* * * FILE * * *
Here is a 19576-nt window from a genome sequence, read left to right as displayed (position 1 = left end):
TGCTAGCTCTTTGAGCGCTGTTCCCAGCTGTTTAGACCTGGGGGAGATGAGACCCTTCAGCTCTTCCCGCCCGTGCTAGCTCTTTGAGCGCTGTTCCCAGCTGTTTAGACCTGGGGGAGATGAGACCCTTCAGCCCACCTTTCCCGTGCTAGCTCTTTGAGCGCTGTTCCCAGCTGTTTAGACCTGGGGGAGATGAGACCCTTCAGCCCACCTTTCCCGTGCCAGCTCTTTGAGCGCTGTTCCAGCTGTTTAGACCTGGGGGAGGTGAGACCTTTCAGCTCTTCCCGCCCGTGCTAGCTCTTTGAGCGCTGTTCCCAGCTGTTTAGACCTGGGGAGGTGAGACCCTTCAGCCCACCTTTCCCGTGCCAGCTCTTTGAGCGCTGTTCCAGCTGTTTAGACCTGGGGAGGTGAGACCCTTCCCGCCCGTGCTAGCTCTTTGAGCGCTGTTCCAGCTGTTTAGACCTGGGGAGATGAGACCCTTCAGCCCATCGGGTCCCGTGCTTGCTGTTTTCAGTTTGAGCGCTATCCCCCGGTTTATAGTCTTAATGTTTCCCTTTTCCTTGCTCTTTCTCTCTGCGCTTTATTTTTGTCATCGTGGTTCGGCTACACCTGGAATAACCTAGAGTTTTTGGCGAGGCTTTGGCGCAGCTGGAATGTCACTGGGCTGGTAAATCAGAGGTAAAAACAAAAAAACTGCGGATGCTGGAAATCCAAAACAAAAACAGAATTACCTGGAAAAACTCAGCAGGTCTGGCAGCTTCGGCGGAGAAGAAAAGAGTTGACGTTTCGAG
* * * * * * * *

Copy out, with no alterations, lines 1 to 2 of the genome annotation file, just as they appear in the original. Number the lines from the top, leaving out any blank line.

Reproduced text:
Here is a 19576-nt window from a genome sequence, read left to right as displayed (position 1 = left end):
TGCTAGCTCTTTGAGCGCTGTTCCCAGCTGTTTAGACCTGGGGGAGATGAGACCCTTCAGCTCTTCCCGCCCGTGCTAGCTCTTTGAGCGCTGTTCCCAGCTGTTTAGACCTGGGGGAGATGAGACCCTTCAGCCCACCTTTCCCGTGCTAGCTCTTTGAGCGCTGTTCCCAGCTGTTTAGACCTGGGGGAGATGAGACCCTTCAGCCCACCTTTCCCGTGCCAGCTCTTTGAGCGCTGTTCCAGCTGTTTAGACCTGGGGGAGGTGAGACCTTTCAGCTCTTCCCGCCCGTGCTAGCTCTTTGAGCGCTGTTCCCAGCTGTTTAGACCTGGGGAGGTGAGACCCTTCAGCCCACCTTTCCCGTGCCAGCTCTTTGAGCGCTGTTCCAGCTGTTTAGACCTGGGGAGGTGAGACCCTTCCCGCCCGTGCTAGCTCTTTGAGCGCTGTTCCAGCTGTTTAGACCTGGGGAGATGAGACCCTTCAGCCCATCGGGTCCCGTGCTTGCTGTTTTCAGTTTGAGCGCTATCCCCCGGTTTATAGTCTTAATGTTTCCCTTTTCCTTGCTCTTTCTCTCTGCGCTTTATTTTTGTCATCGTGGTTCGGCTACACCTGGAATAACCTAGAGTTTTTGGCGAGGCTTTGGCGCAGCTGGAATGTCACTGGGCTGGTAAATCAGAGGTAAAAACAAAAAAACTGCGGATGCTGGAAATCCAAAACAAAAACAGAATTACCTGGAAAAACTCAGCAGGTCTGGCAGCTTCGGCGGAGAAGAAAAGAGTTGACGTTTCGAG